The Rabbit and The Fox: A Mathematical Fable

Louis Boguchwal '12
Louis Boguchwal '12
In the forest, populations of rabbits and foxes change relative to one another. Mathematicians model these population fluctuations using differential equations. But mathematical predator-prey models have limitations; for example, the models do not account for rabbits and foxes traversing different paths from water to food source. Combining differential equations and network optimization, Louis Boguchwal ’12 hopes to improve these standard models with guidance from Assistant Professor of Mathematics Andrew Dykstra.

Boguchwal describes his project as “network optimization with edge lengths governed by differential equations.” To understand this, pretend you are a rabbit who wants to get from your hole to a nearby pond. There is a network of potential paths you can take to get there. Some paths are better than others; after all, you want to avoid being eaten by a fox. And assuming you are traveling in a group, you also want to prevent your fellow rabbits from being eaten. But picking the optimal path is tricky, and will likely depend on several factors such as the time of day and the number of foxes living in the woods.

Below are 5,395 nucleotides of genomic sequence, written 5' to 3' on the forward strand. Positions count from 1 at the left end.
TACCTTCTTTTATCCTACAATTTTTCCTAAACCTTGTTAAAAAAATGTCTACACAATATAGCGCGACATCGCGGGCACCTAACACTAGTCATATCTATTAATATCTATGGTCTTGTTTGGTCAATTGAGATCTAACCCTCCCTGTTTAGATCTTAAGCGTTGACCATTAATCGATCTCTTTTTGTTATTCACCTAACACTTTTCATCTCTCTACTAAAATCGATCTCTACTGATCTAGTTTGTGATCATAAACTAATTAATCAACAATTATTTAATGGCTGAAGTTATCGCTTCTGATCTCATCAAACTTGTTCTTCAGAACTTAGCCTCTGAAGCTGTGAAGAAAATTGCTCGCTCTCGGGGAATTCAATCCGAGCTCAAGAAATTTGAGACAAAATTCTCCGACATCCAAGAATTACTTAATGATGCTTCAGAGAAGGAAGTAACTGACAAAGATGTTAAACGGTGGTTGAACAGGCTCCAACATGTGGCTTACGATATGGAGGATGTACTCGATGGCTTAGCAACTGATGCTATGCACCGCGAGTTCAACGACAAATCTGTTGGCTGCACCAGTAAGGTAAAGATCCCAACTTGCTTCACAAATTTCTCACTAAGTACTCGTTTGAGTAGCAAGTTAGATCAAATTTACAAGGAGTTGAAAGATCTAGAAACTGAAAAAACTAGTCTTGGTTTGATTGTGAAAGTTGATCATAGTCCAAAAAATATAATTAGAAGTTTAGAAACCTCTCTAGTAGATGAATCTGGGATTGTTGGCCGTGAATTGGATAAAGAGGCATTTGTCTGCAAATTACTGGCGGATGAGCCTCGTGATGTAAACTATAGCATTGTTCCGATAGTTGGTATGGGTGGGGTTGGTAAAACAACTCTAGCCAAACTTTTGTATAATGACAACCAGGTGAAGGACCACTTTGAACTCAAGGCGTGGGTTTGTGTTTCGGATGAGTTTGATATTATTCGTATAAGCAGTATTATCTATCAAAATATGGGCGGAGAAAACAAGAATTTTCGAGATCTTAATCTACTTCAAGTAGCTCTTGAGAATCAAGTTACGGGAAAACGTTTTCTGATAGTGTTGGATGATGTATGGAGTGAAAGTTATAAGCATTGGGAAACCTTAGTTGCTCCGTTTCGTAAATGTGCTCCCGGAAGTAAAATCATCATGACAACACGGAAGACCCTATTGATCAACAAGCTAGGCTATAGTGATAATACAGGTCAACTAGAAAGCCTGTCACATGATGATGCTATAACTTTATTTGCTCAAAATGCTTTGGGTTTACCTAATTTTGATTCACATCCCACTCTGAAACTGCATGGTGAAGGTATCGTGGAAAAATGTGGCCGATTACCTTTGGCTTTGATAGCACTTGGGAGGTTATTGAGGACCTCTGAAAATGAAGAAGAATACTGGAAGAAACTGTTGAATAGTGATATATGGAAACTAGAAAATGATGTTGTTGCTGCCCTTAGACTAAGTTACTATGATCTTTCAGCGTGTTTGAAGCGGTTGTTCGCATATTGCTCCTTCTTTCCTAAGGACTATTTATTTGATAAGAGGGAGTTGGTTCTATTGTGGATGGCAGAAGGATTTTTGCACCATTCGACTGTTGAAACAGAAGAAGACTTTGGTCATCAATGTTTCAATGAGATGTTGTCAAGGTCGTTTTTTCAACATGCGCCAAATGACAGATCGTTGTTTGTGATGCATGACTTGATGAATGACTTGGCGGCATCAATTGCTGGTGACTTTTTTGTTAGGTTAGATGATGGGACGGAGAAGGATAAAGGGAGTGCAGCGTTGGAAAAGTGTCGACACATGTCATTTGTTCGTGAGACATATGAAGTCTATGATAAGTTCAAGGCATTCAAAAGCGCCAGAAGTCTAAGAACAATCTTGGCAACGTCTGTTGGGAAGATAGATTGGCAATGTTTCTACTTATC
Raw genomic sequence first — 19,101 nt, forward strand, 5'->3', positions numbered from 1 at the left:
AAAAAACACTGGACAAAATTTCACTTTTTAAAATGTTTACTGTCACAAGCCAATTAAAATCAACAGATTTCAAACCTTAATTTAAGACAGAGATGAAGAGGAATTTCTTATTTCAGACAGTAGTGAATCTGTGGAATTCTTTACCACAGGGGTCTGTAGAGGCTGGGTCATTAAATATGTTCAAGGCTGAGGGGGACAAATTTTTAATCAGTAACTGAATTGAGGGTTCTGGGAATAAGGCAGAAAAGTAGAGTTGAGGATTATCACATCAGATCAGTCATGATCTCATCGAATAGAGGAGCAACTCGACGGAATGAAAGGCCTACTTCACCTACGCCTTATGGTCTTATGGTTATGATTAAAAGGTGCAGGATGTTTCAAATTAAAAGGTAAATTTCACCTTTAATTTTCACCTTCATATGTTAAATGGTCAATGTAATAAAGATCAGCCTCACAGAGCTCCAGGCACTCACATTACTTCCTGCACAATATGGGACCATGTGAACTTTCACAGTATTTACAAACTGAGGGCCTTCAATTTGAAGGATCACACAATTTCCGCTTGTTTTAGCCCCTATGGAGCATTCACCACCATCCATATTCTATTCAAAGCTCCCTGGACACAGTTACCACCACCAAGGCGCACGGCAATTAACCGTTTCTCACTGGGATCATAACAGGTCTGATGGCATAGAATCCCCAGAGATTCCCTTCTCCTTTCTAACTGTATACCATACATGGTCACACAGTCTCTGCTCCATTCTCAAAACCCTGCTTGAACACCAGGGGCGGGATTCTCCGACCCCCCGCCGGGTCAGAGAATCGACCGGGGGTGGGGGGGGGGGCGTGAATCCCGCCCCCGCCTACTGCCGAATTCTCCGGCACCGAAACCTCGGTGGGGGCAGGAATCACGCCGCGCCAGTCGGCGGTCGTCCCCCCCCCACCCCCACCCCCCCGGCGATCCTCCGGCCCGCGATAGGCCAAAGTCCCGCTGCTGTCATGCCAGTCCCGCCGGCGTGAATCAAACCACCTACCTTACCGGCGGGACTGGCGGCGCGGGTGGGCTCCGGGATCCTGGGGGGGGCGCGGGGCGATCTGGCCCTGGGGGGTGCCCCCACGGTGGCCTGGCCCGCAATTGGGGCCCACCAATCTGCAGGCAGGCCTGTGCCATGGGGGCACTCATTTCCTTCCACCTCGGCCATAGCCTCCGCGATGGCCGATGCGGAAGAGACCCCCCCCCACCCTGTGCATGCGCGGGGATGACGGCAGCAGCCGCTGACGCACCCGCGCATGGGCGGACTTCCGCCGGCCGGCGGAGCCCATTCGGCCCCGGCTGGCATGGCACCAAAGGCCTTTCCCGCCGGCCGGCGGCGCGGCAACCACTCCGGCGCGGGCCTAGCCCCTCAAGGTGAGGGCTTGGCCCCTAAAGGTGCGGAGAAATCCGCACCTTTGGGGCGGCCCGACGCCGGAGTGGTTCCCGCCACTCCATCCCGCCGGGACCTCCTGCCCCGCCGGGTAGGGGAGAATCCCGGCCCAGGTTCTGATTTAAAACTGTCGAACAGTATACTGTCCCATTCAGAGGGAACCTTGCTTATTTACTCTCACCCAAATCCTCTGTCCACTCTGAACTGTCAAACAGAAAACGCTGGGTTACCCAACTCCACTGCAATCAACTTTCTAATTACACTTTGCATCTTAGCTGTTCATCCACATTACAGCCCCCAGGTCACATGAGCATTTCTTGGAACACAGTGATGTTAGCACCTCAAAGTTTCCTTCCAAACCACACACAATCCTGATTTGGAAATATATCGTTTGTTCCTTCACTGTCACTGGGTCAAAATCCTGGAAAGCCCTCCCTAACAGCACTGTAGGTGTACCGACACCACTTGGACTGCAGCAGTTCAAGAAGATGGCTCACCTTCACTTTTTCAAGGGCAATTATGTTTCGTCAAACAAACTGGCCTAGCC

To find the best route, Boguchwal uses differential equations to model population changes. He is working to develop an algorithm that finds the optimal route in an accurate and efficient way. In addition to writing an algorithm that works on paper, he is also writing a computer program in the C++ language.

But creating an algorithm that encompasses so many changes is not easy. “You need to prove that the methods the algorithm is using at each step actually work,” Boguchwal said. In order to do this, he is “developing the mathematical machinery to address the problem”—this means deriving, proving, and testing the equations and methods that go into the algorithm. Boguchwal spends hours each day “performing phase portrait analysis.” A phase portrait is the graph of the solutions to a differential equation. For a predator-prey system, these solutions are loops. Just as the network contains paths, he finds the intersection points between the different loops to maximize the size of the final loop. In other words, graphic depiction allows Boguchwal to check and implement the algorithm he is creating.

If Boguchwal is successful in combining network optimization and differential equations, he sees many more applications beyond the predator-prey models. However, for the moment, he is still working out the kinks for predator-prey models, covering dry erase boards with large, concentric, and intersecting loops.

When he is not waiting for another burst of mathematical inspiration, Boguchwal enjoys long-distance running, Scottish country dancing and the outdoors. He founded HamilKorf, the korfball club at Hamilton, and is an active member of Hillel. He is pursuing a double major in mathematics and economics.

Boguchwal is a graduate of Fox Lane High School in Bedford, New York.
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